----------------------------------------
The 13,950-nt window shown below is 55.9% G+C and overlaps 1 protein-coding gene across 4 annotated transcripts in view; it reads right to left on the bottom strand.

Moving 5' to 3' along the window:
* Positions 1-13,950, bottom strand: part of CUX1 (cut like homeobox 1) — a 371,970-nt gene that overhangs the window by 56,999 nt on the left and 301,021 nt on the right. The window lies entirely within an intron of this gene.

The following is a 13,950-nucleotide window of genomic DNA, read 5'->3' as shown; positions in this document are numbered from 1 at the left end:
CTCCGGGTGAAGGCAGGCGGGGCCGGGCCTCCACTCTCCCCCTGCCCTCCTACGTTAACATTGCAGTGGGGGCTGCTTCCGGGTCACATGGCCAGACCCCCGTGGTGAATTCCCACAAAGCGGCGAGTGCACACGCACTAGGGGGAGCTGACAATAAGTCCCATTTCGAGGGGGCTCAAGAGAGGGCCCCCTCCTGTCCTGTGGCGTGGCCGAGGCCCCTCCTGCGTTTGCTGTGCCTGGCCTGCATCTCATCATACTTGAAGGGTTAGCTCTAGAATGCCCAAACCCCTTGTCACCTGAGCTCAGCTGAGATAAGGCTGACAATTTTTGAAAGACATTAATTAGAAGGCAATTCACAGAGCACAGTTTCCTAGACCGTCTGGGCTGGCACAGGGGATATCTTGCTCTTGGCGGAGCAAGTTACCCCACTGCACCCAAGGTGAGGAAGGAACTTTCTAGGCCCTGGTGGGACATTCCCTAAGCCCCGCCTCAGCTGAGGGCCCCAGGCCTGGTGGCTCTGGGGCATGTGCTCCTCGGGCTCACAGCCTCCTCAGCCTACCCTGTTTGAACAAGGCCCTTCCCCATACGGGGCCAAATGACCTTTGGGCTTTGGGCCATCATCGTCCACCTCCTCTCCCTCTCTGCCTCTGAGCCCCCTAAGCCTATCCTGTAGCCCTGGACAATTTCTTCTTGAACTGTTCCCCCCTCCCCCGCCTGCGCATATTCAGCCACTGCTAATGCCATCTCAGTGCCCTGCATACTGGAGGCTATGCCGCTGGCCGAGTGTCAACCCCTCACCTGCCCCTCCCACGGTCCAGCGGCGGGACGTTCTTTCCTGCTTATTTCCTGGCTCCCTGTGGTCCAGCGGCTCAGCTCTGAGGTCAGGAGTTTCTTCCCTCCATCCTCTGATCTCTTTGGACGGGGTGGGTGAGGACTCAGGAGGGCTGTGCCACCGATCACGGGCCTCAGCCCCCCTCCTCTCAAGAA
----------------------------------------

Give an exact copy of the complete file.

The 13,950-nt window shown below is 55.9% G+C and overlaps 1 protein-coding gene across 4 annotated transcripts in view; it reads right to left on the bottom strand.

Moving 5' to 3' along the window:
* Positions 1-13,950, bottom strand: part of CUX1 (cut like homeobox 1) — a 371,970-nt gene that overhangs the window by 56,999 nt on the left and 301,021 nt on the right. The window lies entirely within an intron of this gene.

The following is a 13,950-nucleotide window of genomic DNA, read 5'->3' as shown; positions in this document are numbered from 1 at the left end:
CTCCGGGTGAAGGCAGGCGGGGCCGGGCCTCCACTCTCCCCCTGCCCTCCTACGTTAACATTGCAGTGGGGGCTGCTTCCGGGTCACATGGCCAGACCCCCGTGGTGAATTCCCACAAAGCGGCGAGTGCACACGCACTAGGGGGAGCTGACAATAAGTCCCATTTCGAGGGGGCTCAAGAGAGGGCCCCCTCCTGTCCTGTGGCGTGGCCGAGGCCCCTCCTGCGTTTGCTGTGCCTGGCCTGCATCTCATCATACTTGAAGGGTTAGCTCTAGAATGCCCAAACCCCTTGTCACCTGAGCTCAGCTGAGATAAGGCTGACAATTTTTGAAAGACATTAATTAGAAGGCAATTCACAGAGCACAGTTTCCTAGACCGTCTGGGCTGGCACAGGGGATATCTTGCTCTTGGCGGAGCAAGTTACCCCACTGCACCCAAGGTGAGGAAGGAACTTTCTAGGCCCTGGTGGGACATTCCCTAAGCCCCGCCTCAGCTGAGGGCCCCAGGCCTGGTGGCTCTGGGGCATGTGCTCCTCGGGCTCACAGCCTCCTCAGCCTACCCTGTTTGAACAAGGCCCTTCCCCATACGGGGCCAAATGACCTTTGGGCTTTGGGCCATCATCGTCCACCTCCTCTCCCTCTCTGCCTCTGAGCCCCCTAAGCCTATCCTGTAGCCCTGGACAATTTCTTCTTGAACTGTTCCCCCCTCCCCCGCCTGCGCATATTCAGCCACTGCTAATGCCATCTCAGTGCCCTGCATACTGGAGGCTATGCCGCTGGCCGAGTGTCAACCCCTCACCTGCCCCTCCCACGGTCCAGCGGCGGGACGTTCTTTCCTGCTTATTTCCTGGCTCCCTGTGGTCCAGCGGCTCAGCTCTGAGGTCAGGAGTTTCTTCCCTCCATCCTCTGATCTCTTTGGACGGGGTGGGTGAGGACTCAGGAGGGCTGTGCCACCGATCACGGGCCTCAGCCCCCCTCCTCTCAAGAA